Erratum to: Multiclass classification of microarray data with repeated measurements: application to cancer
Genome Biology volume 6, Article number: 405 (2006)
After the publication of this work , we discovered programming errors in our software implementation of the proposed error-weighted, uncorrelated shrunken centroid (EWUSC) algorithm and the uncorrelated shrunken centroid (USC) algorithm. We have corrected these errors, and the updated results are summarized in the revised Table 6.
On the NCI 60 data, both Figure 1 in  and the revised Figure 1 showed that USC generally produces higher prediction accuracy than the 'shrunken centroid' algorithm (SC)  using the same number of relevant genes. Using the revised software implementation, USC requires fewer (2,116 instead of 2,315 as reported in ) genes to achieve 72% accuracy. The number of genes required by SC to achieve the same prediction accuracy remains the same (3,998).
Figure 2 shows the results of applying EWUSC to the training set, four-fold cross-validation data, and test set of the multiple tumor data over a range of shrinkage thresholds (Δ) and correlation thresholds (ρ0). The revised Figure 2 shows the same general trend as Figure 2 in : the percentage of errors is reduced when ρ0 < 1 over most values of Δ on the training set, cross-validation data and test set; Figure 2d shows that the number of relevant genes is drastically reduced when genes with correlation threshold above 0.9 are removed. The values of the optimal shrinkage thresholds (Δ) determined from the cross-validation results have changed using the revised implementation. Specifically, the optimal shrinkage threshold values (Δ) for both EWUSC and USC are reduced to 4.8 and 4 respectively (see revised Table 6). The numbers of relevant genes selected by EWUSC and USC are reduced and the resulting prediction accuracy for both USC and SC are also reduced in the revised results. In the case of using the global optimal parameters when Δ = 0, the EWUSC in the revised implementation selected slightly fewer genes (1,622 instead of 1,626) at the expense of slightly lower prediction accuracy (74% instead of 78%). Figure 4 compares the prediction accuracy on the test set of the multiple tumor data using the EWUSC and USC algorithms at the estimated optimal correlation threshold (ρ0 = 0.8), the SC algorithm and the Support Vector Machine (SVM). The general observations previously reported in  still hold with the revised Figure 4. First, USC produces higher prediction accuracy than SC using the same number of relevant genes. Second, EWUSC generally produces higher prediction accuracy than USC using the same number of relevant genes. In fact, the performance of EWUSC is stronger than previously reported in  when the number of genes is small.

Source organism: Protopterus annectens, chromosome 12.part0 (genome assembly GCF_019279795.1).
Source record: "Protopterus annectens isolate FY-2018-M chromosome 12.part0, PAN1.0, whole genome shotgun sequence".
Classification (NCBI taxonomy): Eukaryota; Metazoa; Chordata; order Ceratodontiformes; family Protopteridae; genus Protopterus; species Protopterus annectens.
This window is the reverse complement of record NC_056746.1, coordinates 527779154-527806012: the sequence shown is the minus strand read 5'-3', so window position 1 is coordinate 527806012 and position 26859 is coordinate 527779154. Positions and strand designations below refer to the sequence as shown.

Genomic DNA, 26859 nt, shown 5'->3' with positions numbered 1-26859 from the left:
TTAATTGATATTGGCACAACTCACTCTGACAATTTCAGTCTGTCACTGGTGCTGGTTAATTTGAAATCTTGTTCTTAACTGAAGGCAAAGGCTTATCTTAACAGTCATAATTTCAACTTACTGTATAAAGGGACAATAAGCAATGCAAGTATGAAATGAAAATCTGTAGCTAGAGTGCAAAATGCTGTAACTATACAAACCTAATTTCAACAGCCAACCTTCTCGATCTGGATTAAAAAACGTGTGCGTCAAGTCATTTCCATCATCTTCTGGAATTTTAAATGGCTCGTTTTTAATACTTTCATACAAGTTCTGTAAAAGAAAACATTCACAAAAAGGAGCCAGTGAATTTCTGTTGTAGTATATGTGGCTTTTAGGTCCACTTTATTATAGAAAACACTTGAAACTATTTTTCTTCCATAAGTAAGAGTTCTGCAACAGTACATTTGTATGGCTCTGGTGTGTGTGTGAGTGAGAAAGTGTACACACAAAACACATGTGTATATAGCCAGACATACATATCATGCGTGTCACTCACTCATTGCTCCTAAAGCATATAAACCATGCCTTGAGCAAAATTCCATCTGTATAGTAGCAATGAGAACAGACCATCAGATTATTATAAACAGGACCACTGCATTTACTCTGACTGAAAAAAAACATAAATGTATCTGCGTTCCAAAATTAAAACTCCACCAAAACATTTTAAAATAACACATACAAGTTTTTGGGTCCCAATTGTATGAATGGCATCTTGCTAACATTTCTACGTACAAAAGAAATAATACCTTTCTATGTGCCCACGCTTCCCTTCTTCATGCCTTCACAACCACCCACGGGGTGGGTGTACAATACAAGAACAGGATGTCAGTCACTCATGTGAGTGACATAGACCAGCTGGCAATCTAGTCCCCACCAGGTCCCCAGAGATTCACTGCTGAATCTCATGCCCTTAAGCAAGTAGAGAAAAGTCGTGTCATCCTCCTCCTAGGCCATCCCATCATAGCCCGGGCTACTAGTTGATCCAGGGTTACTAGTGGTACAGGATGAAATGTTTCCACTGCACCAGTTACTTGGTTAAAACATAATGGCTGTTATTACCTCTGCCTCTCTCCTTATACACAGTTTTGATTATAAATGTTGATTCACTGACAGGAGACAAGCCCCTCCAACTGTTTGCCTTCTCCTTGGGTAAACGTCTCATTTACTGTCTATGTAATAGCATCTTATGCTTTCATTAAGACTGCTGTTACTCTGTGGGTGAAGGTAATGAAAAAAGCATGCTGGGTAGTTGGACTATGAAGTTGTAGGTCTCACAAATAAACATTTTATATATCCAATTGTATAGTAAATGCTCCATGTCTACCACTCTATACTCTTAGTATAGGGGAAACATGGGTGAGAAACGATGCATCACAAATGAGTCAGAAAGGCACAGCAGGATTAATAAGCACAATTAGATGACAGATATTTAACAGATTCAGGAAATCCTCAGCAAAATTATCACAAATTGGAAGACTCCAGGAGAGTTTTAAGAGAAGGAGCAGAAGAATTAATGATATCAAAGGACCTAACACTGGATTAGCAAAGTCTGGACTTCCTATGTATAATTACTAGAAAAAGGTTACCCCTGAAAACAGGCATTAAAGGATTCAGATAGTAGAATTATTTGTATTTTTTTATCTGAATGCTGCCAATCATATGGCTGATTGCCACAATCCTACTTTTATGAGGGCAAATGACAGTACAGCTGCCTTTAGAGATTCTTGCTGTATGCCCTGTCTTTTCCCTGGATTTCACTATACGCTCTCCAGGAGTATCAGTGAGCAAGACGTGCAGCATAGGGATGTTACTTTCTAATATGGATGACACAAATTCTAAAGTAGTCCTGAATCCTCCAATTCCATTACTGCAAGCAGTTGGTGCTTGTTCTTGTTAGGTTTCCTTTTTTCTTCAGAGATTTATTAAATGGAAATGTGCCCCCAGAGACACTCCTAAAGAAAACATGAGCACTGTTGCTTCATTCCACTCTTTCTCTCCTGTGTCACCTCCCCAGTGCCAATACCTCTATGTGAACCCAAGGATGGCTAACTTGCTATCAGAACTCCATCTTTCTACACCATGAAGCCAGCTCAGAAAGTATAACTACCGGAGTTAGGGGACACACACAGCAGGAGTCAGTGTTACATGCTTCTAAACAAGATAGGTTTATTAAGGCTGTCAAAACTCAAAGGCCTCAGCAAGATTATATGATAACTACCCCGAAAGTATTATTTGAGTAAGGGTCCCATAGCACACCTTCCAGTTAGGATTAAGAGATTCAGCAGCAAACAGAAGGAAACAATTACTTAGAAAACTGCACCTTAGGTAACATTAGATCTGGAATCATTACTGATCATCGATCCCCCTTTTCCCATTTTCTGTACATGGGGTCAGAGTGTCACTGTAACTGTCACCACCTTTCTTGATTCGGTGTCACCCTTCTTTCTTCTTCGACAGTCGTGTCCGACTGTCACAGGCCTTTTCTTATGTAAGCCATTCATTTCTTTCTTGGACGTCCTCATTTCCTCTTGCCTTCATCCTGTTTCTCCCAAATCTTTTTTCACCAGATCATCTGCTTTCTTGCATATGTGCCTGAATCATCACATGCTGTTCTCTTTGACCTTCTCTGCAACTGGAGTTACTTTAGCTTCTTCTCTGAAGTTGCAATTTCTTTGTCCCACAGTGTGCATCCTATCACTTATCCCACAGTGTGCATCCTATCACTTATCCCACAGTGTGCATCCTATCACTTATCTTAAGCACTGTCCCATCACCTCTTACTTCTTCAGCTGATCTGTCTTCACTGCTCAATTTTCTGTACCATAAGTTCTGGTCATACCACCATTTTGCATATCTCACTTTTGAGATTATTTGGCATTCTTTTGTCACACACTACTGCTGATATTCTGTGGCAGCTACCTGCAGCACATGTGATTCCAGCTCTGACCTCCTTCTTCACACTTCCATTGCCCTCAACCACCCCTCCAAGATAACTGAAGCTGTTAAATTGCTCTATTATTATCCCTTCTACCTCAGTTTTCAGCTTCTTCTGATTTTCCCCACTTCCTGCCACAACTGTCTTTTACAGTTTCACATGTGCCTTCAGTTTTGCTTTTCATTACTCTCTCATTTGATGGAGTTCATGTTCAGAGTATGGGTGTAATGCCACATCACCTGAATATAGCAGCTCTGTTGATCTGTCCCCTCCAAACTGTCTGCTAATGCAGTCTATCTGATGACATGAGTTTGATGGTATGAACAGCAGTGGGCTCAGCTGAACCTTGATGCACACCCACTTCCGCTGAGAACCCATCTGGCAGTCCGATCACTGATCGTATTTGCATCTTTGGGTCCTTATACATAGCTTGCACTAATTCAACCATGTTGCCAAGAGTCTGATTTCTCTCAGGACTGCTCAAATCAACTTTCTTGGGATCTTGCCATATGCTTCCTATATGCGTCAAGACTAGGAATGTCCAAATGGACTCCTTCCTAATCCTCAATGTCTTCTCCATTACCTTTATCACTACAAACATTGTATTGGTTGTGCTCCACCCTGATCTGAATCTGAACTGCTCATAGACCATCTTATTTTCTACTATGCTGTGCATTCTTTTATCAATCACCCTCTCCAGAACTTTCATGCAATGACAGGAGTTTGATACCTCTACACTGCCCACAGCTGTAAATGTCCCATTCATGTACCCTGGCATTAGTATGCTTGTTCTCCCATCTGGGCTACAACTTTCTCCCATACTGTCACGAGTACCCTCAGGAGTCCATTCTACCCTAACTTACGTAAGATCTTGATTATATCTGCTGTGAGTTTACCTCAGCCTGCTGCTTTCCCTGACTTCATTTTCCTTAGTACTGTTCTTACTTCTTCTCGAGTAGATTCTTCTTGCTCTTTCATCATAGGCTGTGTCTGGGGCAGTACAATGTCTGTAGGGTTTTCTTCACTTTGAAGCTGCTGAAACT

Figure 5 shows the comparison of prediction accuracy of EWUSC, USC, and SC on the breast cancer data. With the revised implementation, the optimal correlation threshold (ρ0) is changed from 0.7 in  to 0.6 (see revised Table 6). The observation reported in  that EWUSC produces higher prediction accuracy on the test set than USC and SC when the number of relevant genes is small still holds. The numbers of relevant genes selected by USC and SC are significantly larger with the revised implementation (see revised Table 6).
The major conclusions and observations in the original manuscript  remain valid with the revised implementation. Our EWUSC and USC algorithms represent improvements over the SC algorithm. In general, fewer genes are required to produce comparable prediction accuracy. On the multiple tumor data, our EWUSC and USC algorithms produce higher prediction accuracy using fewer relevant genes compared to published results. The revised software implementation is available on our web site . Note: the revised version (1.0) of the software was placed on the web site on May 9, 2005.
Yeung KY, Bumgarner RE: Multiclass classification of microarray data with repeated measurements: application to cancer. Genome Biol. 2003, 4: R83-10.1186/gb-2003-4-12-r83.
Tibshirani R, Hastie T, Narasimhan B, Chu G: Diagnosis of multiple cancer types by shrunken centroids of gene expression. Proc Natl Acad Sci USA. 2002, 99: 6567-6572. 10.1073/pnas.082099299.
Supplementary Web Site: Multiclass classification of microarray data with repeated measurements: application to cancer. [http://www.expression.washington.edu/publications/kayee/shrunken_centroid]
Dudoit S, Fridlyand J, Speed TP: Comparison of discrimination methods for the classification of tumors using gene expression data. J Am Stat Assoc. 2002, 97: 77-87. 10.1198/016214502753479248.
Ramaswamy S, Tamayo P, Rifkin R, Mukherjee S, Yeang CH, Angelo M, Ladd C, Reich M, Latulippe E, Mesirov JP, et al: Multiclass cancer diagnosis using tumor gene expression signatures. Proc Natl Acad Sci USA. 2001, 98: 15149-15154. 10.1073/pnas.211566398.
van't Veer LJ, Dai H, van de Vijver MJ, He YD, Hart AA, Mao M, Peterse HL, van der Kooy K, Marton MJ, Witteveen AT, et al: Gene expression profiling predicts clinical outcome of breast cancer. Nature. 2002, 415: 530-536. 10.1038/415530a.
The online version of the original article can be found at 10.1186/gb-2003-4-12-r83
About this article
Cite this article
Yeung, K.Y., Bumgarner, R.E. Erratum to: Multiclass classification of microarray data with repeated measurements: application to cancer. Genome Biol 6, 405 (2006). https://doi.org/10.1186/gb-2005-6-13-405